From the Desk of Mike Anderson: Post-Crash Inspections Find Multiple ‘Deformed’ but Undeployed Airbags

One shop's experience illustrates how crucial it is to follow all manufacturers' repair procedures to the letter, every time.


In earlier columns this year, I shared one shop’s story about being visited by the police each time a certain vehicle’s battery was reconnected, and another shop’s story about sunlight being magnified through rainwater on crash wrap leading to burn damage to the interior of the vehicle.

Now I want to tell you about another shop’s startling discovery during vehicle safety inspections, which I believe should be a wake-up call for every single person involved in the collision industry.

Rick’s Paint and Body is a Lexus Authorized Collision Center in Augusta, GA, and as such, repairs a lot of Lexus and Toyota vehicles. Shop owner Tyler Smith understands the post-collision repair inspections both automakers call for on many of their vehicles. The procedures for the Toyota Camry and Lexus ES 350, for example, call for airbag inspections even in non-deployment crashes. Smith said those inspections, which can be pretty intrusive, on multiple occasions recently have proven to be very important.

“It was the passenger head airbag that we found in numerous vehicles have been deformed,” Smith told me, clarifying the shop had found four such instances. “You could see on a couple of them where the brackets where they mount up underneath the dash panel were slightly tweaked, and instead of the airbag being a nice little neat package, the top of it was bulged out almost like a loaf of bread. The webbing that kind of holds it all together was stretching so much that it was starting to separate.”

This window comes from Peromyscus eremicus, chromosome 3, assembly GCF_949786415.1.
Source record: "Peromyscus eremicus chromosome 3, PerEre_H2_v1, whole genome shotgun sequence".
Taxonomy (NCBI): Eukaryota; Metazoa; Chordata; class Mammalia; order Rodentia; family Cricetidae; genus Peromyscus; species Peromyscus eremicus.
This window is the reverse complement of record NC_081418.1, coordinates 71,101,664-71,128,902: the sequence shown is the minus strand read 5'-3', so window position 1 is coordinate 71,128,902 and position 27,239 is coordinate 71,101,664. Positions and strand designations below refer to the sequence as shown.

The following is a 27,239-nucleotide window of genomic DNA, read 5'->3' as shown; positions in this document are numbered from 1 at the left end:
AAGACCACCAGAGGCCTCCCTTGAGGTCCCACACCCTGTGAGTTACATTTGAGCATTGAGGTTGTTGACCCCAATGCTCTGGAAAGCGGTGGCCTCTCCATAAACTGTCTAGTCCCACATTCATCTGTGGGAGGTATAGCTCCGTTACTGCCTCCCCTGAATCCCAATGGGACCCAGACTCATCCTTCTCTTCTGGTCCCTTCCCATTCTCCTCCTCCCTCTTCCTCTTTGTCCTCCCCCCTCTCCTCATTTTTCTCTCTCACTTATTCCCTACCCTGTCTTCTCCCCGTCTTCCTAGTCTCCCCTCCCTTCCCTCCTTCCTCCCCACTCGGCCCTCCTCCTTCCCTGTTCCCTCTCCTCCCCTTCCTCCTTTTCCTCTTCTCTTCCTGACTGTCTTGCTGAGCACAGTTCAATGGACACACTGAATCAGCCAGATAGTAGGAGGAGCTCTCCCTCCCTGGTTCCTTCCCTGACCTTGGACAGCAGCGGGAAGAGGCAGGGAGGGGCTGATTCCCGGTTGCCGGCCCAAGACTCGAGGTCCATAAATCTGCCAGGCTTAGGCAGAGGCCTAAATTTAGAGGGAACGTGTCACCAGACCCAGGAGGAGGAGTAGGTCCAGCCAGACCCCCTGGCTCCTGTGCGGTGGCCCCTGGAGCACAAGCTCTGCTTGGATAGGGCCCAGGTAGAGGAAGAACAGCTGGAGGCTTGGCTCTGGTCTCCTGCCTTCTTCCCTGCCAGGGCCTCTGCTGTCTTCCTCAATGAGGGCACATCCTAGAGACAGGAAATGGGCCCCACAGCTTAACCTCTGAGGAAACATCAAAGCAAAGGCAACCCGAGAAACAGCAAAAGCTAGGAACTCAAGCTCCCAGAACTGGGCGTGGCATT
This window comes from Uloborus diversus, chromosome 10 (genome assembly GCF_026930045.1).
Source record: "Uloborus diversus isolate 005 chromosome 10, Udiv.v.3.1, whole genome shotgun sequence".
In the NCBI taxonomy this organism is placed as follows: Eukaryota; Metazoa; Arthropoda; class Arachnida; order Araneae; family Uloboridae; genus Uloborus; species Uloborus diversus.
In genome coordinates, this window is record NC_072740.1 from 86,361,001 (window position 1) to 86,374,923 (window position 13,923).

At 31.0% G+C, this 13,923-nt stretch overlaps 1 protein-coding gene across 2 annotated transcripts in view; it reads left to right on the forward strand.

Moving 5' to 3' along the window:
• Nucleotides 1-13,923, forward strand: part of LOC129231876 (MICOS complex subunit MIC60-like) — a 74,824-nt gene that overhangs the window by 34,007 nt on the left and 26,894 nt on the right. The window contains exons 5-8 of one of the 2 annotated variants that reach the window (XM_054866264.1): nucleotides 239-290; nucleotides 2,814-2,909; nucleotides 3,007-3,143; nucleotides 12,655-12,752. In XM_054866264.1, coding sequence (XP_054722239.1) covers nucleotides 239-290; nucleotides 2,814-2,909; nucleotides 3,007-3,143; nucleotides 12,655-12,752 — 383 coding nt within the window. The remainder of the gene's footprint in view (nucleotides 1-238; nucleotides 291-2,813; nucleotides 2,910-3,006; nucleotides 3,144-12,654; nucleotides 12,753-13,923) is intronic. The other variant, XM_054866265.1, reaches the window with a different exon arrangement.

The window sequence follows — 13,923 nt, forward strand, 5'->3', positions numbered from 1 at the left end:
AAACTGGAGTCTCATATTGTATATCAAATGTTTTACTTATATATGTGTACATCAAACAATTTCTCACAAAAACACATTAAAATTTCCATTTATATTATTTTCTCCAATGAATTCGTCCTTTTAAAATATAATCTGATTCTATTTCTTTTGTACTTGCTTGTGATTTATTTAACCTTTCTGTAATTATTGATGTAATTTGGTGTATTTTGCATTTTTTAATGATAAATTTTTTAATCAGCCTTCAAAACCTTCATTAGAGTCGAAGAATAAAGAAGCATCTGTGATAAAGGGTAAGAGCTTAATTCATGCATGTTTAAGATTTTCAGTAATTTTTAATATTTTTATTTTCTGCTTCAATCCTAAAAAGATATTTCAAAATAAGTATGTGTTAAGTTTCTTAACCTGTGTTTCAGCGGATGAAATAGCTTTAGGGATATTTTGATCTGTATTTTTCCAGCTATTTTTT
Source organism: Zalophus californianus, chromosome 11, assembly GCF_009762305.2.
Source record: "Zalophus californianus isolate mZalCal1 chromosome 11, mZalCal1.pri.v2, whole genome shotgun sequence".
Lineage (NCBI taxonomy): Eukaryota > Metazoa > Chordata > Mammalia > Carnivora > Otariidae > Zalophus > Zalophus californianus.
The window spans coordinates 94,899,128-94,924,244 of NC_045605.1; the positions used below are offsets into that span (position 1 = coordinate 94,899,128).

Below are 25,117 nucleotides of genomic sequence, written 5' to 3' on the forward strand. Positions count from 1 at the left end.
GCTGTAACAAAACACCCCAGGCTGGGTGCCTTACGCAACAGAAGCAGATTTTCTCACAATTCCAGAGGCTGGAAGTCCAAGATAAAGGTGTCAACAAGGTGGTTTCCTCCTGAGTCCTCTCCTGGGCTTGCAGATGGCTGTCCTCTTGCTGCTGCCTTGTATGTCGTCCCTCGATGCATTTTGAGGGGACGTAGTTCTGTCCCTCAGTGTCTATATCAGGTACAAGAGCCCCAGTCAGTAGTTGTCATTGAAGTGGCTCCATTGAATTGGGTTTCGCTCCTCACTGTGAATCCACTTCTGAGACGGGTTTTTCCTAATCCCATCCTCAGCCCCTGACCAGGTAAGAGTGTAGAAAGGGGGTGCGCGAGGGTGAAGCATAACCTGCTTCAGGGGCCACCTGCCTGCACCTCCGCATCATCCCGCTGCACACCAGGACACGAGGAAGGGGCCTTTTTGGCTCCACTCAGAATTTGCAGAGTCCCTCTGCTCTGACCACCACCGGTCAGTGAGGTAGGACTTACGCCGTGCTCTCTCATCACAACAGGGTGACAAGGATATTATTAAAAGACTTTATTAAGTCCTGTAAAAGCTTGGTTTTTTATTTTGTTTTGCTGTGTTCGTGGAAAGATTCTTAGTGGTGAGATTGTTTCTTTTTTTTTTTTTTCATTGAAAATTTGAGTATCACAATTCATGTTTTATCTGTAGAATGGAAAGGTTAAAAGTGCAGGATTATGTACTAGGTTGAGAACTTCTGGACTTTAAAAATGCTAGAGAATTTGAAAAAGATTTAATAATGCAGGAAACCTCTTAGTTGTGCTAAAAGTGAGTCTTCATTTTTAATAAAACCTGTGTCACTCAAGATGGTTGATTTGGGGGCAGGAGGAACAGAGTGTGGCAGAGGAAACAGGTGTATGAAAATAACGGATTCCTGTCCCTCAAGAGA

A post-crash safety inspection of a vehicle found an undeployed airbag bulging to the point of starting to separate the webbing that holds it together.

Smith said none of the vehicles had related lights illuminated on the dash, nor any diagnostic trouble codes that would indicate there was any issue with the airbags. He said he made sure to check them against new replacement airbags to make sure what he was seeing wasn’t how those airbags in the vehicle should look.

Further evidence that the airbags had an issue came when a local fire department held a vehicle extraction training class at Smith’s shop. After the class, Smith said he asked if the first responders had ever seen an airbag deploy. They said they hadn’t, so Smith’s team gathered the set-up they have to safely deploy an extracted airbag. Smith said the shop does the demonstration for new employees as well, to show the force with which airbags deploy and the importance of following all automaker procedures and precautions.

But of the four deformed airbags Smith’s team discovered during its post-crash safety inspections, three of them did not deploy when hooked up for the firefighters in training.

“So I can’t say for sure, but they might not have fired if we’d left them in the vehicle and it was involved in a subsequent accident,” Smith said.